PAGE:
As the Texas Republican Convention came to a close Saturday, the delegates held their biennial presidential straw poll. Unsurprisingly, Sen. Ted Cruz of Texas won a huge plurality among the plethora of candidates, which included Sen. Rand Paul of Kentucky, the convention's keynote speaker, and former Florida Gov. Jeb Bush, father of Land Commissioner Republican nominee George P. Bush.
Perhaps the biggest shock of the straw poll was that Gov. Rick Perry, who has held the top statewide office here for the past 13 ½ years, finished in a distant fourth place. Ahead of him were Cruz, Ben Carson, an obstreperous right-wing physician and folk hero with no political experience, and Paul.
These results further exemplify the dominance of a virulent strain in the Texas Republican Party, one in which moderation and pragmatism are displaced by ideology and small-minded rigidness. As this country approaches the 50th anniversary of the 1964 Presidential election, we would all be wise to remember the words of Nelson Rockefeller, a fiercely moderate, if not liberal, one-time Republican governor of New York. Rockefeller, upon losing the Republican nomination for President to Barry Goldwater, a right-wing senator from Arizona, lamented the sorry state of his party in a convention speech marred by cacophonous booing from Goldwater's supporters.
"There is no place in this Republican Party for those who would infiltrate its ranks, distort its aims and convert it into a cloak of apparent respectability for a dangerous extremism," Rockefeller said. "The Republican Party must repudiate these extremists."
Fifty years later, little has changed. The more common-sense candidates such as Bush or New Jersey Gov. Chris Christie — or even to a lesser extent, Perry — finished near the bottom of the pack, while dangerous extremists like Cruz and Carson carried the day. For the same group of partisans that endorsed "restoration therapy" for LGBTQ people, I cannot honestly say that I am surprised. But the state truly deserves better.
Horwitz is an associate editor.
On Thursday, the 2014 Texas Republican Convention was officially called into session in Fort Worth. While outside the convention hall, Second Amendment enthusiasts proudly brandished their semiautomatic weapons as examples of their support for open carry, as my fellow associate editor discussed on Wednesday, inside, debate over the platform was front and center.
At issue were contentious fights over both immigration and LGBTQ rights. Nativist groups, inspired by the recent success of state Sen. Dan Patrick, R-Houston, in his Republican primary for lieutenant governor, lobbied hard for a plank supporting a limited guest worker program to be nixed. Meanwhile, in the area of social issues, the convention's platform subcommittee debated whether to move forward or backward. Early drafts show that language referring to homosexuality as an affliction that "tears at the fabric of society" was dropped, while a plank endorsing "gay conversion" therapies, which have been universally condemned by professional psychological associations as both ineffective and cruel, was added.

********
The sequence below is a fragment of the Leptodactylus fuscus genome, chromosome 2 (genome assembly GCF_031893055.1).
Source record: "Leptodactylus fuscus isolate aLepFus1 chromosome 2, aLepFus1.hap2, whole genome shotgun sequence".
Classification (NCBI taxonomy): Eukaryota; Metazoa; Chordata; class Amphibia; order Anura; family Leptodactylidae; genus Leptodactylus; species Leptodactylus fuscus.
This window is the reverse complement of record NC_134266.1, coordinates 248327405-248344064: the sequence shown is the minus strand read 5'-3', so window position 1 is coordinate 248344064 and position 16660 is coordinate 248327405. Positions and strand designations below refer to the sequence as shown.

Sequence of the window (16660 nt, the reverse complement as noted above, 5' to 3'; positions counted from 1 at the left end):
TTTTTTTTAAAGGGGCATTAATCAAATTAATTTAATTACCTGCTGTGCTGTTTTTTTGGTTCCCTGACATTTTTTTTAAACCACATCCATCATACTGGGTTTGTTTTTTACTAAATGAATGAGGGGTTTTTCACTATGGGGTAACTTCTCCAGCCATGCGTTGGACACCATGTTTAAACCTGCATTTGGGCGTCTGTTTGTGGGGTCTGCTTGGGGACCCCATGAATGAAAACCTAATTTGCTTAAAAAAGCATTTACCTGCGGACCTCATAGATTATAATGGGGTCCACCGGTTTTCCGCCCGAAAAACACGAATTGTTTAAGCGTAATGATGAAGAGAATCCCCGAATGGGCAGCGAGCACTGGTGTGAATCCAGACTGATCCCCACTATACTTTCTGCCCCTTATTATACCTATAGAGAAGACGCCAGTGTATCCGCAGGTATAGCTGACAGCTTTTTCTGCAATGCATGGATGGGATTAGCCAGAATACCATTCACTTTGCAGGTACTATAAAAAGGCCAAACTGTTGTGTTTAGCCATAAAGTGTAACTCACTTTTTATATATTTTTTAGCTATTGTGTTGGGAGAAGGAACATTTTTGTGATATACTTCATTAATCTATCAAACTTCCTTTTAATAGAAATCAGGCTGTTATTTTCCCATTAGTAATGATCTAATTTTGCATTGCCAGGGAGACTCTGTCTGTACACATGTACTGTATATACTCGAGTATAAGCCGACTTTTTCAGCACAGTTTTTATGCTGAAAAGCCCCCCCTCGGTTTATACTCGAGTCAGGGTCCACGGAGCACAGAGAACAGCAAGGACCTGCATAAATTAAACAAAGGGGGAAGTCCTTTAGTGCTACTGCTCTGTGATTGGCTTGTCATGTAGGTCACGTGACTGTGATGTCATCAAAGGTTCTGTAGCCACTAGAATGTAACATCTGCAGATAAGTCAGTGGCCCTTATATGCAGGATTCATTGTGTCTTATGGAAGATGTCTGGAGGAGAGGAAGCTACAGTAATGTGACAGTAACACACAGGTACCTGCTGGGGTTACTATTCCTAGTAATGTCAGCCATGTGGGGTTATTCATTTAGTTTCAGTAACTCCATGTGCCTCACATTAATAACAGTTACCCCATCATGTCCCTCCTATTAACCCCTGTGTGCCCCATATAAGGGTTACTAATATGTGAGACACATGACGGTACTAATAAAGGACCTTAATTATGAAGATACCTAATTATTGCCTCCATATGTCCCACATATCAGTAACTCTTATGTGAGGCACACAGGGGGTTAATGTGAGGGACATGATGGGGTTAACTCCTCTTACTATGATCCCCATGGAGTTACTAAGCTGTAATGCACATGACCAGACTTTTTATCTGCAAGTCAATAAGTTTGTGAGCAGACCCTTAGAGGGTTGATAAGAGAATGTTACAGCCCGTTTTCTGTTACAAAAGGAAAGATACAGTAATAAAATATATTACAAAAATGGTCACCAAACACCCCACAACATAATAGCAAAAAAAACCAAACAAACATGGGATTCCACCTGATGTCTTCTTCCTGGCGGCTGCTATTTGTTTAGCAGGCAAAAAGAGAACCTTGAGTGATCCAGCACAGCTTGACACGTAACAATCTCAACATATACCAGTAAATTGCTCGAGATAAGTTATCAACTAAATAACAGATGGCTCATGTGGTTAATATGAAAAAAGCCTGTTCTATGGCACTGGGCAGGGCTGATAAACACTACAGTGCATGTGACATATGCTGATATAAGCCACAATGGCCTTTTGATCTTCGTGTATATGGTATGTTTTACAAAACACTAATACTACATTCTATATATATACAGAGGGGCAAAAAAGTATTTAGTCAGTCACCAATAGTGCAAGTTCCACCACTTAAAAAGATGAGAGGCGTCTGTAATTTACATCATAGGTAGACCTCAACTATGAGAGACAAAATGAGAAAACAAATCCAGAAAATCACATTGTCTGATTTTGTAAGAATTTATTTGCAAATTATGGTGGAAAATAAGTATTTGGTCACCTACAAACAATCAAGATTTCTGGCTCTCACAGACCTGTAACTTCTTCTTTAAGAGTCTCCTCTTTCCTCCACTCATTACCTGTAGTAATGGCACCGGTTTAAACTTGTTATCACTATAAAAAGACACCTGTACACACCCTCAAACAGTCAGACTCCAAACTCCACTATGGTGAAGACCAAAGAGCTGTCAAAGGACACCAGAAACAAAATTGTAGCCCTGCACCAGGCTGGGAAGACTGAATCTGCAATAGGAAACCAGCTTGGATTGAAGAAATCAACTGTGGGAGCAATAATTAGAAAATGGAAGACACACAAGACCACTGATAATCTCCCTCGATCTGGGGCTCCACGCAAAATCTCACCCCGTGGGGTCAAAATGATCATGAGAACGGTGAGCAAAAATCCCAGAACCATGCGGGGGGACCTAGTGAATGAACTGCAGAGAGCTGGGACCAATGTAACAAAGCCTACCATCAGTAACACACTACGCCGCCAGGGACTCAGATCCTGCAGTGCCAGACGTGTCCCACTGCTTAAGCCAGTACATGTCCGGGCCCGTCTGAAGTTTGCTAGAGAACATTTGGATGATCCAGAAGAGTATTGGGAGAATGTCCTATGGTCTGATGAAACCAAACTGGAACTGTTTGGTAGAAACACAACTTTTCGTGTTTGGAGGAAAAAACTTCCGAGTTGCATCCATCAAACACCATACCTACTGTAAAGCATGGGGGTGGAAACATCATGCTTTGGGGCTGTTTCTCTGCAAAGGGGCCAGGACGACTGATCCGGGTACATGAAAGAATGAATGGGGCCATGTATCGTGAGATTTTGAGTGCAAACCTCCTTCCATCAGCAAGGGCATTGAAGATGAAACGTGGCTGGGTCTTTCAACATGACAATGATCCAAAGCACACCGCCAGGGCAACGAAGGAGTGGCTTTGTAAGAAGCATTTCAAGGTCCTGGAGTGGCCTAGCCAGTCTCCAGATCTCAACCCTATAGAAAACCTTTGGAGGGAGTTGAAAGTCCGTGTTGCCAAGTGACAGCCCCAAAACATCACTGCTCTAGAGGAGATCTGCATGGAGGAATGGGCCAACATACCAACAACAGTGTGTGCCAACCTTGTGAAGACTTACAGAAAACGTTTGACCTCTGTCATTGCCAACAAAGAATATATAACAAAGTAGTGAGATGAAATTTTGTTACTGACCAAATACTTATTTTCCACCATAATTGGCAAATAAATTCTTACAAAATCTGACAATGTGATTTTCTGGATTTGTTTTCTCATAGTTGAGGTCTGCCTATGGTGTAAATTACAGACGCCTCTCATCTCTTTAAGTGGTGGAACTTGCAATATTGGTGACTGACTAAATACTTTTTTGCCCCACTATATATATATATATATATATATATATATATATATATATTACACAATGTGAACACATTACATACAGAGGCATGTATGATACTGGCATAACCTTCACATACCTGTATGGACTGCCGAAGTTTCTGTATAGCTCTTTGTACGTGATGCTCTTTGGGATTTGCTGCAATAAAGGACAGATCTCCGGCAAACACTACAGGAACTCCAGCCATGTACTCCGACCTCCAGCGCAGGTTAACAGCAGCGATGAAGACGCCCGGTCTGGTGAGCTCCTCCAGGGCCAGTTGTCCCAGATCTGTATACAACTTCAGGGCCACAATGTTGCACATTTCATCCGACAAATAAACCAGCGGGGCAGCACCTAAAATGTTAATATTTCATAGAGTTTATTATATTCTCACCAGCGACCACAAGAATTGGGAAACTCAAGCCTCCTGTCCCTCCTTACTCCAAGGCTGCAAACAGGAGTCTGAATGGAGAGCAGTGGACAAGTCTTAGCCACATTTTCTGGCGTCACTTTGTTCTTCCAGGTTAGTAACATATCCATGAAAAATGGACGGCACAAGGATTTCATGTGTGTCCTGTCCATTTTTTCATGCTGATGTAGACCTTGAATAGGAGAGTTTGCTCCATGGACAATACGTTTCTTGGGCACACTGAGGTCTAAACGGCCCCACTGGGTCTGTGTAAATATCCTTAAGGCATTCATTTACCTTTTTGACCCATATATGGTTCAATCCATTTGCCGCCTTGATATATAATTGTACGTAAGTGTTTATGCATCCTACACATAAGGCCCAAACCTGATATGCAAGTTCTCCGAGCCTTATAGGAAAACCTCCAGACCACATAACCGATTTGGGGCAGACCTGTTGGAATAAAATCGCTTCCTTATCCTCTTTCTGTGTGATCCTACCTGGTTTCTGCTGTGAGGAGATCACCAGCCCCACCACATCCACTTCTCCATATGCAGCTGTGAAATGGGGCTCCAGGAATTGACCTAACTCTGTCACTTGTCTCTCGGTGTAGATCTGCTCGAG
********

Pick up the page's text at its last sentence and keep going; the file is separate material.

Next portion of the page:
Republicans, at least those in touch with some of the harsh truths for the future of their party, must make important choices on these platform debates, ones that will guide how the party morphs in the face of a changing society. As Latinos make up a growing portion of the electorate, Republicans must soften their tone on immigration in order to remain viable. Not removing the only immigrant-friendly provision from their manifesto would be a good place to start.
Similarly, the country has already settled questions such as "Is homosexuality morally acceptable?" Both at the ballot box and in the board room, the answer in our society has been a resounding yes. However, the Texas Republican Party has been running behind. Once again, striking the most inflammatory and incendiary language regarding this issue would be a good starting point, though it would be useless if the asinine conversion plank were added in its place.Horwitz is an associate editor.
Because of regulations imposed by the Texas Alcoholic Beverage Commission, members of Open Carry Texas, an advocacy group that promotes the open carry law in Texas, will not be allowed to openly carry assault weapons inside the Texas Republican Convention, beginning Thursday in Fort Worth. The decision by the city comes as a result of a state law that forbids the carrying of weapons in an establishment with a liquor license.
But while those carrying assault weapons may not be allowed inside, their presence will still be felt as they take to the streets around the convention center. The protest, which comes on the heels of similar stunts by the group in public establishments, such as Starbucks and Chipotle, is meant to voice members’ support for a law that would allow Texans to openly carry handguns in public. Currently, state gun laws allow the open carry of long rifles, but not their shorter-barrelled brethren, which must be both concealed and licensed.
The National Rifle Association has condemned the group, calling its actions “downright weird.” Members of Open Carry Texas are up in arms because they believe that the NRA is selectively advocating gun rights. But the statement released by the NRA does not display any weakness on strong beliefs in the Second Amendment. The gun debate is one of many issues in politics that appeal to ideology more than pragmatism, and having a large number of gun carriers concentrated in a local business is alarming to people who choose not to exercise their right to openly carry a weapon. The argument that open carry proponents use — more guns mean more safety — is rendered moot when people do not feel safe, and the law puts guns in the hands of extremists. What could be more disconcerting than being surrounded by loaded weapons while trying to enjoy a cinnamon dolce latte?
Davis is an associate editor.